SPINNED winter solstice 8

					The Halcyon Days of Winter

The vocabulary word for the month of December is "halcyon." Among the
various definitions available for this obscure term, one suggests that it
applies to the seven-day period preceding the winter solstice (Dec. 21)
and the seven days after.

Most dictionaries offer up the information that   halcyon is another name
for the kingfisher, a raucous, brightly-colored   bird notorious for its
fishing prowess. Another definition may include   "peaceful," "serene" or
"still," not concepts generally associated with   this noisy, flamboyant
bird.

And neither of those two definitions seem in any map particularly related
to the winter solstice. But here's how it all comes together.

In a memoir told by Ovid and retold by Chaucer, Alcyone (phonetically,
al-SEE-uh-nee) was the daughter of Aeolus, god of the winds. Her
husband, Ceyx, king of Thessaly, went to visit the oracle at Claros and
on the design was drowned at sea in a storm. Alcyone saw his death in a
dream and she, in a fit of enraged effort, threw herself into the ocean.

The gods, taking pity on her, transformed her into a bird, so that rather
than plummeting into the waves she miraculously skimmed the surface. When
she lifted into the air and flew over the body of Ceyx, he too became a
bird and joined her in flight across the sky.

Thereafter, the mythical halcyon birds built floating nests on the sea at
the time of the winter solstice, and pulled in one more favor from the
gods, specifically Aeolus. During the two-week period during the solstice
when the pair was brooding, he ensured the air was composed and the seas
were peaceful.

A species of the kingfisher lives in the Southeastern United States, the
Eastern Belted Kingfisher, which is probably not exactly the type living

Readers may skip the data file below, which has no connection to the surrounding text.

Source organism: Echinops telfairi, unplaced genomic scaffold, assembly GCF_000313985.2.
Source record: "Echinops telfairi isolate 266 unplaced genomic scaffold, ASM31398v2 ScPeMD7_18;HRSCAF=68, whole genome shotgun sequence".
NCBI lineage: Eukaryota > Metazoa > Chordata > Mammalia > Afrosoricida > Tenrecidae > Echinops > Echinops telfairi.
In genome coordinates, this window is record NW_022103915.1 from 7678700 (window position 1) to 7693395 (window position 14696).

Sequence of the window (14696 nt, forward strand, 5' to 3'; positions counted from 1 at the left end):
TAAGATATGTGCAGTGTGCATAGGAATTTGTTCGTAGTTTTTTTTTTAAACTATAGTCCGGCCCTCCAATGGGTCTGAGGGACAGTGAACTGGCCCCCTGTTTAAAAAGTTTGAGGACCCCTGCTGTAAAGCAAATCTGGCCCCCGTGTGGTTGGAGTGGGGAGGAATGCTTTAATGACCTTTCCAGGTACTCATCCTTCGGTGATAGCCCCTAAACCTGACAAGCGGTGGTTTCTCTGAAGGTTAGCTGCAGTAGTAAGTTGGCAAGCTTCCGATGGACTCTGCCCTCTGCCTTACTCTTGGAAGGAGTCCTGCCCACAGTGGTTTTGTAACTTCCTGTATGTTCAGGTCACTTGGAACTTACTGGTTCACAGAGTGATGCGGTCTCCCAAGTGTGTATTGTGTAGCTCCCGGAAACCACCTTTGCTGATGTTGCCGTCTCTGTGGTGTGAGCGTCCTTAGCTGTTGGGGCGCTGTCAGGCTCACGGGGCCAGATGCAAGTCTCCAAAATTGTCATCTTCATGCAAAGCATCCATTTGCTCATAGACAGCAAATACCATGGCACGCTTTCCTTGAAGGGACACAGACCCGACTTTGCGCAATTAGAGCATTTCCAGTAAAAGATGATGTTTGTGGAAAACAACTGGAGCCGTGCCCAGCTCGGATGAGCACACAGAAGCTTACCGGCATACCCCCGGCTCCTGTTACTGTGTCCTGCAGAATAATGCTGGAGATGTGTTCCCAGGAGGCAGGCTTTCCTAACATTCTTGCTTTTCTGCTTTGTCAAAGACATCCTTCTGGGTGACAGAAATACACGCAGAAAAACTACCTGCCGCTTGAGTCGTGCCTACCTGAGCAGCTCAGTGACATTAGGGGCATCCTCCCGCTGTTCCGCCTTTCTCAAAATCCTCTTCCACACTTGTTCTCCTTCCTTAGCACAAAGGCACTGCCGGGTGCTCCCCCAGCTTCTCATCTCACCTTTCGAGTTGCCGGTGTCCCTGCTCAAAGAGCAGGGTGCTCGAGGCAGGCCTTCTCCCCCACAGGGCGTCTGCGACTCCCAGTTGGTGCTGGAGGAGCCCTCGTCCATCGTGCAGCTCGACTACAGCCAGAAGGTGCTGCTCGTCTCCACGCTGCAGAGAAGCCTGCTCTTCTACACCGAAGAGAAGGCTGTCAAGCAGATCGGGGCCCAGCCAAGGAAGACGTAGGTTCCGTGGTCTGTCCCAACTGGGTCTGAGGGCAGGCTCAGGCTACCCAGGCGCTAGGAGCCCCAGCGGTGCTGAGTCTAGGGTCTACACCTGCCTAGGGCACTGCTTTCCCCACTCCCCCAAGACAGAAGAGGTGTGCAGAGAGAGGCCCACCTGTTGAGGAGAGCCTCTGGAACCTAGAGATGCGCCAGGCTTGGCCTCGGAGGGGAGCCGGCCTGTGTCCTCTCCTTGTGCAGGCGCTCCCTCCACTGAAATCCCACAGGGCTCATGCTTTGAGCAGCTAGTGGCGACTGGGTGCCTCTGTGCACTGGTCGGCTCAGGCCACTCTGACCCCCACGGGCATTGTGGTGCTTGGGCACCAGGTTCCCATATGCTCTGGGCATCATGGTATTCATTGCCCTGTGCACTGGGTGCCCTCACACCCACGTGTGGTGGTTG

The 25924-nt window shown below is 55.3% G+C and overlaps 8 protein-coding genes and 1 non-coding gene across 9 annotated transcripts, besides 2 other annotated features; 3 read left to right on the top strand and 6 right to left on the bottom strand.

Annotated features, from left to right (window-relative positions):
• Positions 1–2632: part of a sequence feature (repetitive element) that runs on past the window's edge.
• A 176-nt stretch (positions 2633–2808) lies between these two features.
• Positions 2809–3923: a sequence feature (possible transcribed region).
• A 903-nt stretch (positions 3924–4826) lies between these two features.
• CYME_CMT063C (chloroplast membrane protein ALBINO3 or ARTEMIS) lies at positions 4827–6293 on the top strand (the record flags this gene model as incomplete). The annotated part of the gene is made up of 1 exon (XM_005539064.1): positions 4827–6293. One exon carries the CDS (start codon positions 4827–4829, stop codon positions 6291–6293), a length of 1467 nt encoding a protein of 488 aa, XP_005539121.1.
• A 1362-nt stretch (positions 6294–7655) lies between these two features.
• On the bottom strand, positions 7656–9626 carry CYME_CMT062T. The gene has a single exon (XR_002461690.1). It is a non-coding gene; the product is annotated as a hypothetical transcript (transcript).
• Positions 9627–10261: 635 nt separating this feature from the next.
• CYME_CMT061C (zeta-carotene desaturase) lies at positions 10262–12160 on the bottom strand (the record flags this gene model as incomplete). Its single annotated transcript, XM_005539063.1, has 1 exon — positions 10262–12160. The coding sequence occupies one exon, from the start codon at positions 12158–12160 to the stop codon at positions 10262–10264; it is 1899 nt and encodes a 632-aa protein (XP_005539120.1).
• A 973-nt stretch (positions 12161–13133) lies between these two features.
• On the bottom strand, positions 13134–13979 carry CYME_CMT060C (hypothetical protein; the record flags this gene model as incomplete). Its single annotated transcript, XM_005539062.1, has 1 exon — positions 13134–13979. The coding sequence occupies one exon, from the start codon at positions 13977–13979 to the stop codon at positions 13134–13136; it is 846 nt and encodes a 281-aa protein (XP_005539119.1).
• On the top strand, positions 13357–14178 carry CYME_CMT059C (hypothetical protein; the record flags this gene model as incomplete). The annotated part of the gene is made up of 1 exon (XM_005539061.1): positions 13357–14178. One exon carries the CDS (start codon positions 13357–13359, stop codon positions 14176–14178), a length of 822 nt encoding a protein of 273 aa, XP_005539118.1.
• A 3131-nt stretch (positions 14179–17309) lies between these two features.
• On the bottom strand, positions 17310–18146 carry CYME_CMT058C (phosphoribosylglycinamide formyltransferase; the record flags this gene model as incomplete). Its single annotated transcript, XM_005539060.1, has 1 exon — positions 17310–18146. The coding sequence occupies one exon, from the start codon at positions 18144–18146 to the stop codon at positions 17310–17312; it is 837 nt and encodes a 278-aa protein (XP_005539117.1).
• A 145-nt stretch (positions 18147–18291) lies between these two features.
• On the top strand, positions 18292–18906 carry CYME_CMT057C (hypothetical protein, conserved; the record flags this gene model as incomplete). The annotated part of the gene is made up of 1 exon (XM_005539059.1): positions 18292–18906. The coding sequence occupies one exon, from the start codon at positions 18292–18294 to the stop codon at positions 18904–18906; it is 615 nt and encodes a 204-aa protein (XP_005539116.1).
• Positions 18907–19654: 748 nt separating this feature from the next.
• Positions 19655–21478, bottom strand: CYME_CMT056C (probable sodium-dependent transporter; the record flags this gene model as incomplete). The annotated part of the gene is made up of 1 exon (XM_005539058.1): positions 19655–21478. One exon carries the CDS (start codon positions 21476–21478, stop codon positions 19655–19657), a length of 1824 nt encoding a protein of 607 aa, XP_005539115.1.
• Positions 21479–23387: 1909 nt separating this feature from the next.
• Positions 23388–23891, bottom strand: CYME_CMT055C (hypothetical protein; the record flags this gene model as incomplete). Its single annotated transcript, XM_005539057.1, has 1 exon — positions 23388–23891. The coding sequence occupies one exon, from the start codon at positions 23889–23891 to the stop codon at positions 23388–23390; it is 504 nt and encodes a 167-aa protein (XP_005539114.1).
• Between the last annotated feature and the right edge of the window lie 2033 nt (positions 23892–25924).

centuries ago in Southern Greece. But it provides an opportunity to
notice the indigenous hero in action and to understand where the thought
might have near from that this bird is magical, mythical, perhaps even
descended from the god of the wind.

When he is on high alert his head feathers are spiked up punk style like
he's using some kind of gel, and these and other distinctive features are
most often seen as a blue blur that comes out of nowhere and streaks
meteorically across a creek or pond. After only a brief descend
underwater, sometimes scarcely a skimming, he emerges nearly dry and with
a wriggling fish in his sunless beak.

Maybe it's that crown of feathers or maybe it's the skill and accuracy of
his fishing forays that earned him the regal designation as "king," or
maybe it's that substandard coat of sparkling blue and orange. Which
brings us to another bit of halcyonic lore.

The Judeo-Christian tradition associates the kingfisher with Noah and the
flood. As the rains abated, the skies cleared and the sun emerged, Noah
released this bird and it flew toward the setting sun. The deep blue of
the sky was reflected on the bird's wait on and the gold of the sunset
was scorched into the feathers on the breast, a permanent commemoration
of the pretty beauty of that first dry evening in 40 days and 40 nights.

The rare aspect of all kingfishers is that the female has the brighter
hues. And yet you don't hear the term "queenfisher" very grand.

Halcyon is a word that continues to earn diverse connotations and nuances
of meaning. In novel usage, halcyon days imply nostalgia for bygone,
better days. Google it and you will gain that halcyon is also an old work
of literature, a role-playing game, a video game, an insomnia drug, a
song, a modern, and a tag of scuba equipment.

				
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posted:6/22/2011
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